What's Cool In Road Cycling

Lance Impresses At Cancer Fundraiser

Lance Armstrong spoke at a cancer foundation fundraiser last Friday night in Calgary, Alberta. Geoffrey Mar was one of 1300 who paid $350.00 a plate, while another 800 were turned away. Talking about the biggest battle of his life, Lance was passionate, sincere, and indeed the real deal…

– Reported by Geoffrey A. Mar – Like many of the 1,300 others in attendance I had been drawn to a fundraising dinner, held yesterday in Calgary on behalf of the Alberta Cancer Foundation, by the myth that is Lance Armstrong. The guest list included a seemingly incongruous mixture of Calgary’s power elite,roadies, medical practitioners, cancer survivors and the usual hoi polloi present to be seen at large Calgary fundraisers. The common thread for many was the opportunity to see and hear from the celebrated athlete and cancer survivor first hand.

Clearly at ease before the single largest fundraising crowd in the city’s history, Lance quipped about the Calgary weather and the sight of the snow from the airplane window, endearing himself even more to his already attentive audience. Electing to remove his jacket, wearing a simple blue and white checked shirt with no trappings of his remarkable success visible but for a stainless steel tank watch, Lance proceeded to candidly discuss, without notes, his personal battle with cancer.

The one thing that immediately stands out from seeing and hearing the man in-person is the absolute conviction and sincerity with which he delivers his message. For any who might have thought that the man is too good to be true, 1,300 Calgarians can unequivocally state that he is the real McCoy.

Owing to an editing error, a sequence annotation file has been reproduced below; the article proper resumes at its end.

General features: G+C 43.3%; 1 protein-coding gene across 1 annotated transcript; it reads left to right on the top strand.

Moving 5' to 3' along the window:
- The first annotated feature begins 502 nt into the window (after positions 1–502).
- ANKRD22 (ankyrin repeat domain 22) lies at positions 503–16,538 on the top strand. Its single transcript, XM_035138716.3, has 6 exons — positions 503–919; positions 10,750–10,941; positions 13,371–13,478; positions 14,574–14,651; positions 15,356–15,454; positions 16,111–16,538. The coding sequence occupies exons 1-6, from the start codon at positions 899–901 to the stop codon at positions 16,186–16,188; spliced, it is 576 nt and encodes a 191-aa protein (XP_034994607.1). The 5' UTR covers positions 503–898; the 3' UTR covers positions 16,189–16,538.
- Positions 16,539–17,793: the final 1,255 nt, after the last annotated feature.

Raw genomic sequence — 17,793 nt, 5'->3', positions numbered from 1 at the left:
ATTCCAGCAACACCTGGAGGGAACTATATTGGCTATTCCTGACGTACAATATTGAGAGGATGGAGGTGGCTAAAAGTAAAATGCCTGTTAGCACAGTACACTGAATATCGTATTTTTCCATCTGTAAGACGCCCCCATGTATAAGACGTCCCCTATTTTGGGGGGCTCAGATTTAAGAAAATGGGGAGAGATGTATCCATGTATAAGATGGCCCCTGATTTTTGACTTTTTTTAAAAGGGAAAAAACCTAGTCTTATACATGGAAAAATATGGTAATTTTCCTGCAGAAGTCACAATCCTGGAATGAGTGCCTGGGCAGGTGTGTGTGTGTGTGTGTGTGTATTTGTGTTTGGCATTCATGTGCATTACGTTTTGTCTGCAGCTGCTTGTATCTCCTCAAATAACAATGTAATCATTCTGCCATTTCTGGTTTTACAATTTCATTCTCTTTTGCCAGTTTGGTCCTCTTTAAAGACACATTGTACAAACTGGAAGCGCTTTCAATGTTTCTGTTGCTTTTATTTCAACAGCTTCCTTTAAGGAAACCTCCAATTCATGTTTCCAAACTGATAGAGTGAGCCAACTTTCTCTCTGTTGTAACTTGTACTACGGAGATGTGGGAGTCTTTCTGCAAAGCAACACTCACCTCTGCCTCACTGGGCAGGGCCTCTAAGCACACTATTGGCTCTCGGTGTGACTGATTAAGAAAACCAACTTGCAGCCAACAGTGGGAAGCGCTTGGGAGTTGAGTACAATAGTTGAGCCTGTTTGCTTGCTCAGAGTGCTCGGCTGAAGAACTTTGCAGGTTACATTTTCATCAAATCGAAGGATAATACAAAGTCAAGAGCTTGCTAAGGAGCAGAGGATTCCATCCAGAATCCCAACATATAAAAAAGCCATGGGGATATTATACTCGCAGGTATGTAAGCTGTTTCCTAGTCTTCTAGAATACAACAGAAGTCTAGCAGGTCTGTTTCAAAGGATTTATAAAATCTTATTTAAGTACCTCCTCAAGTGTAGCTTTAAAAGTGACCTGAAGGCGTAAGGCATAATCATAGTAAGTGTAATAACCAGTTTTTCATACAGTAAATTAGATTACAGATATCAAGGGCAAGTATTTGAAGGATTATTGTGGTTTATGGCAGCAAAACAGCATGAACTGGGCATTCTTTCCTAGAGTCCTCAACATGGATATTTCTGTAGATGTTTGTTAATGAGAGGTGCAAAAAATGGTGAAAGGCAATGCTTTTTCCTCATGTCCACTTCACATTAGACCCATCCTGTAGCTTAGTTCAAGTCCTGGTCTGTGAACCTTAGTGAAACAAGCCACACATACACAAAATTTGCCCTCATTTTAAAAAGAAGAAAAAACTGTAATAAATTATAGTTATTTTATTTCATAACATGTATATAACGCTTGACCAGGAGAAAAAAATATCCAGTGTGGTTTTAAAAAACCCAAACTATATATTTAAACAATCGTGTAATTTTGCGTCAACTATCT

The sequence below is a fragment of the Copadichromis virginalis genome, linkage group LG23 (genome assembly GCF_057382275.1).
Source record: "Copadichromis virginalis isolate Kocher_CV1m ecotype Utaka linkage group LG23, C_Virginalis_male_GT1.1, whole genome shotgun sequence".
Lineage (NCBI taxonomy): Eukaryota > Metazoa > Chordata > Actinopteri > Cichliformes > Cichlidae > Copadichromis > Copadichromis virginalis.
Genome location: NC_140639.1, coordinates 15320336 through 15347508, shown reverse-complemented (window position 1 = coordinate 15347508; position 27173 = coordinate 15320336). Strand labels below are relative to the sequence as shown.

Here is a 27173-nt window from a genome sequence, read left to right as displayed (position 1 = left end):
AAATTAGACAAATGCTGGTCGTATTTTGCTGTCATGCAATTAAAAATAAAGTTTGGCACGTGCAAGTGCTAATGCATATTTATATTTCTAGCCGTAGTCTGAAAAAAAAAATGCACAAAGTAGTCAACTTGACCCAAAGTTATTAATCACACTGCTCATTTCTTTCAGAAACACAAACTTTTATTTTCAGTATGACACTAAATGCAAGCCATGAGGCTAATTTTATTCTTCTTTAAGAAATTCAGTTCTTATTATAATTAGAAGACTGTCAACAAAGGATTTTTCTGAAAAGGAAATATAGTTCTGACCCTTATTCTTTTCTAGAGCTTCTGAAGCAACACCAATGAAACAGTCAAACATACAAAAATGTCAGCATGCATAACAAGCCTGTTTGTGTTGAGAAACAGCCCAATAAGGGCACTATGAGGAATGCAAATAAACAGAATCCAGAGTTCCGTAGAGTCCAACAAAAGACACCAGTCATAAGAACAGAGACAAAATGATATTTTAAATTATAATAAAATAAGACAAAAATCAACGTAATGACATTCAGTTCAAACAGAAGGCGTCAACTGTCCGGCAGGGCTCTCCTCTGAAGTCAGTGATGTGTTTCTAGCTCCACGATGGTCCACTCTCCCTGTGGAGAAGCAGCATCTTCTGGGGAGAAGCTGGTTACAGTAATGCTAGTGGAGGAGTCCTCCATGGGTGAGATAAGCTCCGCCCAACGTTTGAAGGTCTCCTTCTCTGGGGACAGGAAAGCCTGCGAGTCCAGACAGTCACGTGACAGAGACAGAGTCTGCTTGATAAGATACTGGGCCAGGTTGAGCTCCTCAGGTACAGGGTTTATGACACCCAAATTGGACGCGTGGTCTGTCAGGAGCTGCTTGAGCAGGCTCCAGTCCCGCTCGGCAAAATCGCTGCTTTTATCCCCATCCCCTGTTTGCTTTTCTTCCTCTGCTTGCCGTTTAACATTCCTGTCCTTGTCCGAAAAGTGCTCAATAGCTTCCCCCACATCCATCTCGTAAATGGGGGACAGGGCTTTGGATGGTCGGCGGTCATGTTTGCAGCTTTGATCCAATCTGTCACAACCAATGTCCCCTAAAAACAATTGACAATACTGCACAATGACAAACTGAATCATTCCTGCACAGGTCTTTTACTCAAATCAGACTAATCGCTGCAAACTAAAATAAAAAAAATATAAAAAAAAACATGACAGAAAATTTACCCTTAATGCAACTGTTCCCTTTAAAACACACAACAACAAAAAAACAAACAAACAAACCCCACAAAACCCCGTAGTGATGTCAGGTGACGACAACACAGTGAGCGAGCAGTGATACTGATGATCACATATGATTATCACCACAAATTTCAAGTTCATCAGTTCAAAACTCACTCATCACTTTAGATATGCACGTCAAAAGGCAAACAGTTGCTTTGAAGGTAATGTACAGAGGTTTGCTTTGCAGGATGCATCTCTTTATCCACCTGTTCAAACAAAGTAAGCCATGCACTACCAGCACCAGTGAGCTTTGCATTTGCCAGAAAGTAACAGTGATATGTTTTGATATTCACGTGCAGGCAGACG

Lance’s clear message, that cancer can be beaten, fairly drips with the famous single- mindedness and determination with which he plies his trade today. Goal-oriented even in his battle with cancer, he relates how each blood marker test and x-ray became a signpost on his road to recovery. Throughout his presentation, a major theme is the role that the bike for him in his recovery. It was the bike, and his love for riding and racing, that provided him his ability to connect with the rest of the world and maintained his passion for living. Despite the title of his first book, one gets the distinct impression that, for Lance, it was very much about the bike – that his passion for the bike became a metaphor for his passion for life.

Lance is frank about the ease of his first four Tour victories. Relating an earlier conversation that evening with the racing-great Steve Bauer, whom he calls “Boo”, the previous four Tour successes were “blow-out rides” – but not the centenary edition. His difficulties throughout the 2003 Tour are well known. He compared reading daily reports by the global media (following the time trial at Gaillac to Cap’ Dйcouverte stating that he was not the same Lance, that his Tour was over and that Ulrich would be victorious after the final time trial to Nantes) to being told by some that he would not survive the cancer that had infected him years ago. His response to all on the road to Luz Ardiden will go down in the annals of sporting history.

On the penultimate day before the formal presentation of the route for the Giro d’Italia and subsequent to the unveiling of a favourable route for the Tour in 2004 for Lance, he spoke of his sporting future. The clear determination with which Lance expressed his desire never to be in a weak position like the 2003 Tour again, coupled with his comments about ‘…riding for free in 3 or 4 years’, should give the pretenders to his throne something to think about in the off-season.

Geoffrey A. Mar

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